Glove 50 dimension, 40000 words of dictionary file is used for word embeddings. It should be downloaded from https://www.kaggle.com/watts2/glove6b50dtxt (file size = ~168MB))

  • word_to_index: dictionary mapping from words to their indices in the vocabulary (400,001 words, with the valid indices ranging from 0 to 400,000)
  • index_to_word: dictionary mapping from indices to their corresponding words in the vocabulary
  • word_to_vec_map: dictionary mapping words to their GloVe vector representation.


LSTM structure is used for classification.





  • Andrew Ng, Sequential Models Course, Deep Learning Specialization

Pong Game RL application: Policy Gradient Implementation Using OpenAI Gym and Tensorflow

Policy gradient network is implemented using popular atari game, Pong Game. “Policy gradients method involves running a policy for a while, seeing what actions lead to high rewards, increasing their probability through backpropagating gradients”.

Github Code: https://github.com/omerbsezer/PolicyGradient_PongGame


If there is a large scale problems which is aimed to solve, a type of function approximator should be used. In this problem, a neural network is used as function approximator. There are too many states and/or actions to store in memory, so look up table can not be used.


Andrej Karpathy (Deep Reinforcement Learning: Pong from Pixels): http://karpathy.github.io/2016/05/31/rl/

Policy Gradient Neural Network, based on Andrej’s solution, will do:

  • take in images from the game and “preprocess” them (remove color, background, etc).
  • use the TF NN to compute a probability of moving up or down.
  • sample from that probability distribution and tell the agent to move up or down.
  • if the round is over, find whether you won or lost.
  • when the episode has finished, pass the result through the backpropagation algorithm to compute the gradient for weights.
  • after each episodes have finished, sum up the gradient and move the weights in the direction of the gradient.
  • repeat this process until weights are tuned to the point.

PongGame Experiment Results

After a period time, scores are getting better.



After 2 days running, system is learned and starting to beat opponent. Last saved checkpoint which is learned after 2days is committed in the checkpoint folder. When starting code in your environment, if there is a checkpoint point folder, it will be loaded..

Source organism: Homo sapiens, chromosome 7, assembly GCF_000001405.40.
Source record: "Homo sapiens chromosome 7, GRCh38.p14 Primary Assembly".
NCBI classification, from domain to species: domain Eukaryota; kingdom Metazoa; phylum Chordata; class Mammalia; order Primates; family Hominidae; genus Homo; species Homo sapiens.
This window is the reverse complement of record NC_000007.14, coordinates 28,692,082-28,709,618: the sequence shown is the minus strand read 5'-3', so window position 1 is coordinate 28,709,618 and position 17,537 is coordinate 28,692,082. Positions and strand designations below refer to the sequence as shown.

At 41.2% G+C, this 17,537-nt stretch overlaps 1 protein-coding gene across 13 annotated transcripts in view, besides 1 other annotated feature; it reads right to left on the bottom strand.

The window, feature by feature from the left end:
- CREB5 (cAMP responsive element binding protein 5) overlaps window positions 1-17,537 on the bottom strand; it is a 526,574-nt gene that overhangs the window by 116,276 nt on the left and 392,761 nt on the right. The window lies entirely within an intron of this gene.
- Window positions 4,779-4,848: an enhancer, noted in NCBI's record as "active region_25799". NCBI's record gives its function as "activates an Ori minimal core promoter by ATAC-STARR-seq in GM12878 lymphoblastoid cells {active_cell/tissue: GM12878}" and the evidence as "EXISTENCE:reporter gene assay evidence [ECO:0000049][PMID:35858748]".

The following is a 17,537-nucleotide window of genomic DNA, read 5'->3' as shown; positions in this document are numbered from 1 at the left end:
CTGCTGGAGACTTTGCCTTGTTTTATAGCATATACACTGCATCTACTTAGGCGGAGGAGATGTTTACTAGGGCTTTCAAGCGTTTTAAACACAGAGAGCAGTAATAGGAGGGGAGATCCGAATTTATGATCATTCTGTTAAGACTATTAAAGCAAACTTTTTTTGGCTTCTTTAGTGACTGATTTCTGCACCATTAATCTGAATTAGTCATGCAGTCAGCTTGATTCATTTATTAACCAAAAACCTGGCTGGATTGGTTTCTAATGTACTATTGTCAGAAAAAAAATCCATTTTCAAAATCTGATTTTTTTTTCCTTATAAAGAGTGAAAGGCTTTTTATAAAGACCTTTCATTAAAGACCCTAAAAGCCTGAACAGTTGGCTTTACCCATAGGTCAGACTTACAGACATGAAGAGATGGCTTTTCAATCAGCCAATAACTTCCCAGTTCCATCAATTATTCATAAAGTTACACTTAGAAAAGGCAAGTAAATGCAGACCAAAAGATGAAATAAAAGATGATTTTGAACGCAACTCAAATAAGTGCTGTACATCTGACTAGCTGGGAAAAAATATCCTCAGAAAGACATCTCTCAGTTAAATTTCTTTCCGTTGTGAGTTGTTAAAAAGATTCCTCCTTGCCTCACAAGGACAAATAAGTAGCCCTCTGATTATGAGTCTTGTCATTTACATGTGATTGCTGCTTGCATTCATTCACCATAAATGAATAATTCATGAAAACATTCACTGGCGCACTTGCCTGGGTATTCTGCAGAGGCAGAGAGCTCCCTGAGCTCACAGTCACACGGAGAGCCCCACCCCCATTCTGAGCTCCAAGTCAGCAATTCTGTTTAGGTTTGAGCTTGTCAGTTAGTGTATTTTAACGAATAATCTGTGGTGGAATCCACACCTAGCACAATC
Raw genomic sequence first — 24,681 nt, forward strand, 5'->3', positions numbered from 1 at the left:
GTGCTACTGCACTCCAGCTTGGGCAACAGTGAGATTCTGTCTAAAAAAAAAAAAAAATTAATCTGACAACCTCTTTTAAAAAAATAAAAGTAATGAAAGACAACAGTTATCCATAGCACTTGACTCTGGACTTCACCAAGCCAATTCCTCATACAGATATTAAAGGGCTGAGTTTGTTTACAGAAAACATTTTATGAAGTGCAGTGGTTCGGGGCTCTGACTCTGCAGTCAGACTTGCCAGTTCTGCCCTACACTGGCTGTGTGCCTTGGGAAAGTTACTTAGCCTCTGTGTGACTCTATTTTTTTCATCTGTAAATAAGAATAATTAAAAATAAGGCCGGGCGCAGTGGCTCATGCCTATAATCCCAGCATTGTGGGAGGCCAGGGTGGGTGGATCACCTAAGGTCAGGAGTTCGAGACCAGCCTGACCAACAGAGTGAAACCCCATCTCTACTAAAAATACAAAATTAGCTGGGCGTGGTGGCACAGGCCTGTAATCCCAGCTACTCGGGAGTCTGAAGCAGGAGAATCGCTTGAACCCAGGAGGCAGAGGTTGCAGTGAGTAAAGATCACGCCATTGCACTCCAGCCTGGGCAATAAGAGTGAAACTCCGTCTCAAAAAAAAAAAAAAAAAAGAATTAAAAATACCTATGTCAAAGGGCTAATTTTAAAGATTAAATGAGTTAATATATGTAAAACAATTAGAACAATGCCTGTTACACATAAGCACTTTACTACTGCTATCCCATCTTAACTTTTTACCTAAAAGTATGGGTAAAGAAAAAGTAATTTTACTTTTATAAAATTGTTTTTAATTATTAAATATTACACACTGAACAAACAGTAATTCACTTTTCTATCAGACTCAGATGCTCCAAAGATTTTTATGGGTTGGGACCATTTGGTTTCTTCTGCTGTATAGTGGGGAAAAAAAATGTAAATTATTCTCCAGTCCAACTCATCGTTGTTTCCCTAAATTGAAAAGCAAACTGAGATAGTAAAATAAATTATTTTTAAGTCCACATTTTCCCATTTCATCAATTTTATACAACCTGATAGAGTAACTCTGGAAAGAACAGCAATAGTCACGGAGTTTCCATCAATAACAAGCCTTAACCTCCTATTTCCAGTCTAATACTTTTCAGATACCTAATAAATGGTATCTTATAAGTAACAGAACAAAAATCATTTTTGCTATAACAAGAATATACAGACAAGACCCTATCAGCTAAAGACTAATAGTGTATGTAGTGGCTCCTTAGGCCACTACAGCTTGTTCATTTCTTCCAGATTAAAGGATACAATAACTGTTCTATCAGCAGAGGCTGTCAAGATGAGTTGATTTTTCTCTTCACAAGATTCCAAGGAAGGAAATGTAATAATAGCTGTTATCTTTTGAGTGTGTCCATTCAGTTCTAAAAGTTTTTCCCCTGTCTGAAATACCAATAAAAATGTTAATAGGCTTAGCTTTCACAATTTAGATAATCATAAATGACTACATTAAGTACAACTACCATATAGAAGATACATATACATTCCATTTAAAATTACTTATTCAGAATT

Policy Gradients Method: http://www.scholarpedia.org/article/Policy_gradient_methods

Policy Gradients from David Silver: http://www0.cs.ucl.ac.uk/staff/d.silver/web/Teaching_files/pg.pdf

Pong Game Open AI Gym: https://gym.openai.com/envs/Pong-v0/

Open AI Gym: https://gym.openai.com/docs/





Reinforcement Learning Application: CartPole Implementation Using QLearning

“A pole is attached by an un-actuated joint to a cart, which moves along a frictionless track. The pendulum starts upright, and the goal is to prevent it from falling over by increasing and reducing the cart’s velocity.”

Github Code: https://github.com/omerbsezer/QLearning_CartPole


QLearning Implementation Using Gym

“QLearning is a model free reinforcement learning technique that can be used to find the optimal action selection policy using Q function without requiring a model of the environment. Q-learning eventually finds an optimal policy.” Q-learning is a specific TD (Temporal-difference) algorithm used to learn the Q-function. If there is no large scale problems, we can use look up table like in this problem.

CartPole Results:


Refs: QLearning: https://en.wikipedia.org/wiki/Q-learning

Cart Pole Problem: https://en.wikipedia.org/wiki/Inverted_pendulum

Cart Pole Open AI Gym: https://github.com/openai/gym/wiki/CartPole-v0

Open AI Gym: https://gym.openai.com/docs/

More Ref: https://medium.com/@tuzzer/cart-pole-balancing-with-q-learning-b54c6068d947